Reading

03 July 2015

The Left Hand of Darkness

I don't know why, but one day last month I wandered into the science fiction section at the main Powells. And while there, happened upon a copy of The Left Hand of Darkness by Ursula K. Le Guin.

Link

02 July 2015

What dogs teach us about aging

“Getting a puppy, the comic Louis C.K. observed, is a “countdown to sorrow.” Inscribed in the act of welcoming this adorable fur ball into your home is the moment of its death a decade or so hence. Grief over a pet can equal or exceed that of a human family member, studies show. This is canine neoteny’s cruel flip side: Yes, your dog gets to be an emotional adolescent into ripe old age. But when he dies, it will feel like losing a child.”

I really love this article. I found it when I watched (and cried my eyes out watching) a video about a man and his dog at the end of the dog's life. I still miss my girl, every day, even after a year and a half since she's been gone.

Link

02 July 2015

Thriving in unpredictability

“It’s about the users. It’s about finding ways to make our content available to them no matter how unpredictable the path that lies between us and them.”

It's about users! 'nuff said.

Link

02 July 2015

Easier to keep up than catch up

“Small steps move us forward. They may not be the amazing, overnight success stories we hear about, but that’s because you don’t hear about the thousand small steps that contributed to that overnight success story.”

Link

02 July 2015

Anti-intellectualism Is Killing America

“Some will point out, correctly, that even educated people can still be racists, but this shouldn’t remove the spotlight from anti-intellectualism. Yes, even intelligent and educated individuals, often due to cultural and institutional influences, can sometimes carry racist biases. But critically thinking individuals recognize racism as wrong and undesirable, even if they aren’t yet able to eliminate every morsel of bias from their own psyches or from social institutions. An anti-intellectual society, however, will have large swaths of people who are motivated by fear, susceptible to tribalism and simplistic explanations, incapable of emotional maturity, and prone to violent solutions. Sound familiar?”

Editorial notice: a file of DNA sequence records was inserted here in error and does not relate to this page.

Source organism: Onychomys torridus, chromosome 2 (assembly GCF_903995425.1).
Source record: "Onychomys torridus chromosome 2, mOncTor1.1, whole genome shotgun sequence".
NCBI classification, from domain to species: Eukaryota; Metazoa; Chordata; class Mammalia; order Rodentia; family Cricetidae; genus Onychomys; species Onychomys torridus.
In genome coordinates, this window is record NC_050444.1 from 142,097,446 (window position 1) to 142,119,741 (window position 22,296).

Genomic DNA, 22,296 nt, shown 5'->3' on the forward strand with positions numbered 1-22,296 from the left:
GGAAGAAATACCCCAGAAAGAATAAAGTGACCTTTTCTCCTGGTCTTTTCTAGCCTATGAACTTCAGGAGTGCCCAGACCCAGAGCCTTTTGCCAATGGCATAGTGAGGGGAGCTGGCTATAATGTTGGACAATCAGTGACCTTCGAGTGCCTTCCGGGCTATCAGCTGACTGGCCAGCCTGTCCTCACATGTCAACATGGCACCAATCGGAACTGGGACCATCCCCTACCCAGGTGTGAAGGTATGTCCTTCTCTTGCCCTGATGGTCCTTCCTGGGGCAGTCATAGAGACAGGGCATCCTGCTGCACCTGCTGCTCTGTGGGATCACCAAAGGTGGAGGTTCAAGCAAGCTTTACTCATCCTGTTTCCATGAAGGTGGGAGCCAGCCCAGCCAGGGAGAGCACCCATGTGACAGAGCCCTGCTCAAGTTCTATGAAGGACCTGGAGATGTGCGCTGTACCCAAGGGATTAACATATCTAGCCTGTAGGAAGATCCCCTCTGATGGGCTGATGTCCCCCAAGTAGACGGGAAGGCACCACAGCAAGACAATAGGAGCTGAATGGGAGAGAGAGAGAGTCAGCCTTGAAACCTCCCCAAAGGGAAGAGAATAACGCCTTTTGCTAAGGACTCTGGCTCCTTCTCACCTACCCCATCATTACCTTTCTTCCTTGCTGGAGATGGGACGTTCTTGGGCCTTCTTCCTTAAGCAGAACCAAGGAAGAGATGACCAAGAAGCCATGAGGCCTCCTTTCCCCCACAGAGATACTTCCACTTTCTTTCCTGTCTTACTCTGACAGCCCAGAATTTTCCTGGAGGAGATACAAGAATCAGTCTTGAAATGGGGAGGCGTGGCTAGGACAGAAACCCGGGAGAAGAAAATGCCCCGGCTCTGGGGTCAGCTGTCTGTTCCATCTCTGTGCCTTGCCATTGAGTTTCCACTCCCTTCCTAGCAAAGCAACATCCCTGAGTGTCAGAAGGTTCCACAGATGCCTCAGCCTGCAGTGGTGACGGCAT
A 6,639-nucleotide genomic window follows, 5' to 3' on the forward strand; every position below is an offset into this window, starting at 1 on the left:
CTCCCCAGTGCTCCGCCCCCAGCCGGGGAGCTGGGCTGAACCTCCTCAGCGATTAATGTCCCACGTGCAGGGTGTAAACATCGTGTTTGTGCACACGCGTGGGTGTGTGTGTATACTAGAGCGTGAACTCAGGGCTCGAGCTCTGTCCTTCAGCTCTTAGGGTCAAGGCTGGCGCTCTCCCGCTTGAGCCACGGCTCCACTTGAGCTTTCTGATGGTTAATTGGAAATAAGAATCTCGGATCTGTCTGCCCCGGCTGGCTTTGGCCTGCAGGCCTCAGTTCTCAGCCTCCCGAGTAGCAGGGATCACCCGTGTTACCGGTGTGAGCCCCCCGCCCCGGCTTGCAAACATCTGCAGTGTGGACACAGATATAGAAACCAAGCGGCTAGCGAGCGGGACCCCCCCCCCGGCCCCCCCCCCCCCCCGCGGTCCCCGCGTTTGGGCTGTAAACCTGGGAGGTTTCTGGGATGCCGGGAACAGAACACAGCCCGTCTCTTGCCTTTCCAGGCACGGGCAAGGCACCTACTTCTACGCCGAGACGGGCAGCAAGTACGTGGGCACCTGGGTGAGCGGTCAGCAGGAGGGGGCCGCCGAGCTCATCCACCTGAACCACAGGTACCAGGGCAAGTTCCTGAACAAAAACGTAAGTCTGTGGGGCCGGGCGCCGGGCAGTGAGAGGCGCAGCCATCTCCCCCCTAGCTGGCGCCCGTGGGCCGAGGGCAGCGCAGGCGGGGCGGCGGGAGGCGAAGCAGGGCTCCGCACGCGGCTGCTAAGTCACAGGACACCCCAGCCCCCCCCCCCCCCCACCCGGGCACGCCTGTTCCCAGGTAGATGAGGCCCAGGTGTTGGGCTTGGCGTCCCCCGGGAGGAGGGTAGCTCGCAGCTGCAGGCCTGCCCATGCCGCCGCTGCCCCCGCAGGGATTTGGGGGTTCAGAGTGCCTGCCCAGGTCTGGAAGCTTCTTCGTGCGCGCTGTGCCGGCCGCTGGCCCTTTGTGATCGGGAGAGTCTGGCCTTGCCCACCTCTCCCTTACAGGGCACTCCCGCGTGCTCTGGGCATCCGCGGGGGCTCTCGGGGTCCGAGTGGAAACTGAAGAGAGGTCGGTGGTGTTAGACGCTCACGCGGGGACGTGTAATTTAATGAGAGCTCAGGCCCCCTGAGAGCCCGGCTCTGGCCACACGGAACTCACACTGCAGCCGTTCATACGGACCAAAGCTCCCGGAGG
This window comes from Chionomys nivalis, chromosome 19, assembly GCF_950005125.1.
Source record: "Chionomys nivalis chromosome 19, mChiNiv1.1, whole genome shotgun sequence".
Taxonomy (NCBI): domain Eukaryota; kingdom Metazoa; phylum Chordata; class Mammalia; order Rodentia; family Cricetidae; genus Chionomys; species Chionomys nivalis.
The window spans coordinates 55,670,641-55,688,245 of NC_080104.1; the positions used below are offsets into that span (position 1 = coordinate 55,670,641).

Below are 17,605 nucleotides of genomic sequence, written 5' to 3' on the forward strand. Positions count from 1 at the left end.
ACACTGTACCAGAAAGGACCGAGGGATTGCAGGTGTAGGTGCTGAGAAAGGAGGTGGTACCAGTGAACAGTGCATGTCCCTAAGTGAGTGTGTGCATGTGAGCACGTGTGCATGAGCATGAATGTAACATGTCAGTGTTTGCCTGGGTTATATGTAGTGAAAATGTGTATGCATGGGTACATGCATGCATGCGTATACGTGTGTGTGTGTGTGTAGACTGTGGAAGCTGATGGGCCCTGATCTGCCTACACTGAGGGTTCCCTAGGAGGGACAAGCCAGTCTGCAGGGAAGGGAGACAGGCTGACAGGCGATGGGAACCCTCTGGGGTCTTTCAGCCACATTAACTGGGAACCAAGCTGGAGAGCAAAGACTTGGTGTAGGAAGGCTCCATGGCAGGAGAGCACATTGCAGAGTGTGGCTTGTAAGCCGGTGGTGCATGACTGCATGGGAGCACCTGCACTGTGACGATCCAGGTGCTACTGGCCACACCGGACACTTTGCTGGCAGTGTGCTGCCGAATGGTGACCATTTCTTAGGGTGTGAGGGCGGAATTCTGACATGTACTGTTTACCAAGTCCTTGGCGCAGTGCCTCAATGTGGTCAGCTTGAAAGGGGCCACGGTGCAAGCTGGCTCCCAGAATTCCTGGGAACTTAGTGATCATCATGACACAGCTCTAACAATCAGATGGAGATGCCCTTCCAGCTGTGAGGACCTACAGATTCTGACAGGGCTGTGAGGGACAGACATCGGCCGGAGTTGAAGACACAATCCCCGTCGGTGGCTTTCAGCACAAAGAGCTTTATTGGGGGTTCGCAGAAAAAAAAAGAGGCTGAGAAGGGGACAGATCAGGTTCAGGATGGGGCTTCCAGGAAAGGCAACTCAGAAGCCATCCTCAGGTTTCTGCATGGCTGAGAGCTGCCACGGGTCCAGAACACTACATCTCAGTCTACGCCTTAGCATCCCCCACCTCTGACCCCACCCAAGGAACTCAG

Link

02 July 2015

A world without work

“The post-work proponents acknowledge that, even in the best post-work scenarios, pride and jealousy will persevere, because reputation will always be scarce, even in an economy of abundance. But with the right government provisions, they believe, the end of wage labor will allow for a golden age of well-being. Hunnicutt said he thinks colleges could reemerge as cultural centers rather than job-prep institutions. The word school, he pointed out, comes from skholē, the Greek word for “leisure.” “We used to teach people to be free,” he said. “Now we teach them to work.””

This is a long, but really fascinating article on work and what would happen if there is no work in the future. I've read and thought a lot about work in the past several years. I'm not sure that I agree that if we have no work we will become like the people on the spaceships in WALL-E, I would like to think it would be more like Star Trek, where we still do things, but we don't have to worry about earning wages or the basics of life. What I found most fascinating is how people in Youngstown have a revitalization of culture and creative pursuits, because they have the time for it now.

Reading

01 July 2015

Y: The Last Man

On the heels of reading Ministry of Space, I picked up a volume that's been on the shelf for quite some time after I found a cheap used copy at Powells, Y: The Last Man.

Link

01 July 2015

Words as Material

“But I’ve also come to see writing as a material in itself. Something we can play with and manipulate. Something that can change over time as questions come up in the design process or an idea evolves. Writing can be a tool for talking to ourselves when we’re still figuring things out. A sort of mirror or feedback system. A way to understand and articulate design.”

Over the past several years, I've come to love words more. I've also realized that words in design/applications/etc are so very important, more important than we often think. And I love the way Nicole talks about this, using words in design and as part of the process.